The use of anaesthesia in assisted reproduction is limited to cases where it is absolutely necessary.
The types of anaesthesia used in assisted reproduction: egg retrieval.
When we speak of anaesthesia in treatments of assisted reproduction, we always mean a light sedation, which does not require intubation. A small dose of the anaesthetic Propofol is administered intravenously so that the patient does not have any discomfort during the egg retrieval.
The patient continues to breathe on her own, she is only supported by occasional oxygen supply.
During the egg retrieval, the patient is sedated for about 15 minutes. This is the time needed to fall into a deep sleep and wake up after the procedure.
Although the duration of the operation depends on the number of developed follicles, it is very important that the operation is painless for the patient or donor.
Once the patient is sedated, she begins to relax until she falls asleep deeply. The doctor can then perform the ovarian puncture without the patient moving, which can be very dangerous.
When the patient wakes up, she does not remember absolutely nothing and have no complaints. The recovery time after the procedure could be about 20-30 minutes.
Due to the ease and short duration of the sedation, the patient will not have any unpleasant symptoms.
Anesthesia during embryo transfer
An embryo transfer is a less invasive procedure than ovarian puncture and therefore almost never requires sedation.
The transfer is performed by inserting a speculum into the vagina, using a very thin catheter to transfer the embryos into the uterus. In these cases, the transfer can be complicated: if the uterus is particularly retroverted or if the curve to reach the endometrium is very large. In this case, it will be necessary to use a rigid catheter in which the path can be marked a priori.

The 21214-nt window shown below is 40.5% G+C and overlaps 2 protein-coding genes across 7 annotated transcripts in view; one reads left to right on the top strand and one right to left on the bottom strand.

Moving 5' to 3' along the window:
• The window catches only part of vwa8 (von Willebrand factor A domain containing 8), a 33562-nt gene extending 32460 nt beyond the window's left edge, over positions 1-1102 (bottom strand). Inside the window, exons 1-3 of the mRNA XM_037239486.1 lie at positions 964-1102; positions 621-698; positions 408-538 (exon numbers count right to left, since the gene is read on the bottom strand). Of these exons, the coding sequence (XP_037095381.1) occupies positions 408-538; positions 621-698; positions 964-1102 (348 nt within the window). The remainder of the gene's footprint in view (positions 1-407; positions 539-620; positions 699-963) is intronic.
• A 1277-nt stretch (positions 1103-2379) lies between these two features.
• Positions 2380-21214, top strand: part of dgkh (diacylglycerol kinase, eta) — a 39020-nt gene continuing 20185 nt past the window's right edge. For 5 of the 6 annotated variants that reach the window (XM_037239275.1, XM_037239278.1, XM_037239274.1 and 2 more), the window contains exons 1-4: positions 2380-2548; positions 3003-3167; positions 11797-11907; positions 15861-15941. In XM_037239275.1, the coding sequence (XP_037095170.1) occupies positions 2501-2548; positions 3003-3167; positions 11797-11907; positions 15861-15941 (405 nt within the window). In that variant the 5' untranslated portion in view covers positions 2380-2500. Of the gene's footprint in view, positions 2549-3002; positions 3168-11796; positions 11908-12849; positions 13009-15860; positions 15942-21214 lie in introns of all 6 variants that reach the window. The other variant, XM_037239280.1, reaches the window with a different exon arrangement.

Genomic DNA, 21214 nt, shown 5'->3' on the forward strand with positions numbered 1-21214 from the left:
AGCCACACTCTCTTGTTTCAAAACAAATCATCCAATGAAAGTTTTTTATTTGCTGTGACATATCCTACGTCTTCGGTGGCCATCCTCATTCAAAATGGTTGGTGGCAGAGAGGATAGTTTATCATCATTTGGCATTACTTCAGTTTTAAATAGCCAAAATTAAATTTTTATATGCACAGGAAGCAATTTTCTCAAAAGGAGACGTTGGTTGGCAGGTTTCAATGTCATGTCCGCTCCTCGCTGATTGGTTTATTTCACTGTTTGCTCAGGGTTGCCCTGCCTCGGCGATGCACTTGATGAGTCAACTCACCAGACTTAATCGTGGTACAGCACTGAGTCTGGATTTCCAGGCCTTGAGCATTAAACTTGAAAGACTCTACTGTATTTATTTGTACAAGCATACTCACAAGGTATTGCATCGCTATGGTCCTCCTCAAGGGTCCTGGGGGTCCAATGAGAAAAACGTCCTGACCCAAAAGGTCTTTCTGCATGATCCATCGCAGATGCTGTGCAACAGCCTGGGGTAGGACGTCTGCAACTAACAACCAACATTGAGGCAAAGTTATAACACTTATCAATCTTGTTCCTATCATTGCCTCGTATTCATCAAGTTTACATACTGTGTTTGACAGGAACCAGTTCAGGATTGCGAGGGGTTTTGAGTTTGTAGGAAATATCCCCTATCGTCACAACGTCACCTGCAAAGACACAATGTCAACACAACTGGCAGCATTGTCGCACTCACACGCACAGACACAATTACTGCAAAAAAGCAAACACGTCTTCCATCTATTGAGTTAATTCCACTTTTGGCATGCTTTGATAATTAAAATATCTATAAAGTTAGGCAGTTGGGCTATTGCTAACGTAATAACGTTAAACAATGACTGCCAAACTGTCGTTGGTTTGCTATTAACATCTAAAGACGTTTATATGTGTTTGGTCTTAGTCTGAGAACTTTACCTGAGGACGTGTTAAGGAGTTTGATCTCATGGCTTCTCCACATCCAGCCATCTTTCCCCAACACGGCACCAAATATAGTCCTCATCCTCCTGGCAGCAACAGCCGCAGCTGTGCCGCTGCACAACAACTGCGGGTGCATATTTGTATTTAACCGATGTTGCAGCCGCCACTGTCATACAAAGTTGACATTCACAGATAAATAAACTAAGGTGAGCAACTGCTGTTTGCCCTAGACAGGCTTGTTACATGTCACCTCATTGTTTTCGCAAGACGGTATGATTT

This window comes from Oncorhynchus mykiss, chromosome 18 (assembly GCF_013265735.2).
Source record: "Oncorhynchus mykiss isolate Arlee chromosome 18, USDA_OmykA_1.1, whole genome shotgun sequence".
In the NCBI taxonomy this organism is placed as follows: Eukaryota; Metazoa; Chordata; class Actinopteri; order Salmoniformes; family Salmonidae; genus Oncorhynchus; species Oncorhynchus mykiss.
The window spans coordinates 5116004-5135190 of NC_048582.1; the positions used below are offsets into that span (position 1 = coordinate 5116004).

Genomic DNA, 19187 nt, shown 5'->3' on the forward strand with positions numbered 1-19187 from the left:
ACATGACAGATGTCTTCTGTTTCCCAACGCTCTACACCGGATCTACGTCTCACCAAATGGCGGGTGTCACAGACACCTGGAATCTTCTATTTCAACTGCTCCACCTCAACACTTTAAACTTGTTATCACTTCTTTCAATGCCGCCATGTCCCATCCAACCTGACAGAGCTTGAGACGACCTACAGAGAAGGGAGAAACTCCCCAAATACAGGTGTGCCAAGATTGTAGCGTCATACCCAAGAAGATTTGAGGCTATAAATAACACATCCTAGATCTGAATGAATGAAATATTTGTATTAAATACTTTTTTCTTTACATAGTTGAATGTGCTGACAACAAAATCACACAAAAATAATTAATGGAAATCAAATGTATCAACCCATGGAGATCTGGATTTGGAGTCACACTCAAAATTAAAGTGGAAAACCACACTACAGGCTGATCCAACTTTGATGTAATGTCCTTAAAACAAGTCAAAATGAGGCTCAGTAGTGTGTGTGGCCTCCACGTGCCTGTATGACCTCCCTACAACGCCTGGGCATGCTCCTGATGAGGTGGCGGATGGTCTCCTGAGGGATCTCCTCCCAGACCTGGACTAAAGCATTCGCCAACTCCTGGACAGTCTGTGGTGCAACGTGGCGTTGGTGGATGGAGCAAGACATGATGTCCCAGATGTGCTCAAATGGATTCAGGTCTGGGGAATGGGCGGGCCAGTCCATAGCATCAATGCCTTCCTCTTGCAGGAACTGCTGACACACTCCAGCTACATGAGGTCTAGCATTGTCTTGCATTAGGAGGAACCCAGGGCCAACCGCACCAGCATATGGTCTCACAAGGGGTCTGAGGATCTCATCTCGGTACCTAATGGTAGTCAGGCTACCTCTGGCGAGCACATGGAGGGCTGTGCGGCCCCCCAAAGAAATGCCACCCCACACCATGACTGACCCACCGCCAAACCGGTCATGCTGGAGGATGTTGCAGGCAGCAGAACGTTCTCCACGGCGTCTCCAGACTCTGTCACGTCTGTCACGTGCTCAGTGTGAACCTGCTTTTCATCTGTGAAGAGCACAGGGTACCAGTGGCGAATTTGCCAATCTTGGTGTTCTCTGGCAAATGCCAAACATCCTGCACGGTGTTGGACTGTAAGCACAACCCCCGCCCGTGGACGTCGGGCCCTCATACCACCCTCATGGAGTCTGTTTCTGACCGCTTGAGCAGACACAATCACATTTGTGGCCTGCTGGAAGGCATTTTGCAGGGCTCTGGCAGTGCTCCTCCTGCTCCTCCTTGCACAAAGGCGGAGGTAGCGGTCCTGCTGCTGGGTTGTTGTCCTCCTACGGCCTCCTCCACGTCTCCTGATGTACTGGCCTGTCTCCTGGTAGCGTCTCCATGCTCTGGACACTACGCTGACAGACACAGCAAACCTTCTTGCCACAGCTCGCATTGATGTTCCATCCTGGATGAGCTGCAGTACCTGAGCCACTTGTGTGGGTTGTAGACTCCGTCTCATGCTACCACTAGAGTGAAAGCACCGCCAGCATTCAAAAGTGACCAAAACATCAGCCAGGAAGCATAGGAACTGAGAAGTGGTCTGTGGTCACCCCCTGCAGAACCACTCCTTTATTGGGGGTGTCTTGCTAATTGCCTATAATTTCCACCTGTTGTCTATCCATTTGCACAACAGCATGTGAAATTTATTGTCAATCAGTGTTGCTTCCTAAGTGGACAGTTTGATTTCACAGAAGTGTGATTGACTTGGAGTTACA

If we have a difficult transfer case, we recommend the use of anesthesia or light sedation. In this way the patient does not move and the doctor can reach the endometrium more easily.
During the first visit to ProcreaTec a transfer test is always performed so that the doctor can determine the passage to the endometrium and consider the need for anesthesia during the treatment.
The use of anaesthesia for secondary interventions: TESE and hysteroscopy.
The use of anaesthesia in assisted reproduction is also foreseen for some secondary operations.
- TESE or testicular biopsy is an operation performed when the patient is unable to ejaculate and in cases with a high percentage of DNA fragmentation in semen. In case of testicular biopsy it is necessary to anaesthetize the patient so that he will not have any pain during the operation.
- Hysteroscopy is used to directly examine the inside of the uterus, with the possibility of surgical intervention if necessary: if there are myomas, septa, polyps. Through the hysteroscope, a lens equipped with a camera, the doctor can explore the inside of the uterus and find out that there are no obstacles that could endanger the pregnancy. Hysteroscopy is still an invasive procedure, and without sedation the patient may experience severe pain.
Pre-anaesthetic instructions for assisted reproduction
Although the dosage of the anaesthetic injected during procedures of assisted reproduction is not excessive, it is always advisable to follow some guidelines.
No eating or drinking for at least 8 hours before the procedure and a ban on smoking are the most common indications.
The administration is always carried out by highly specialised anaesthetists.
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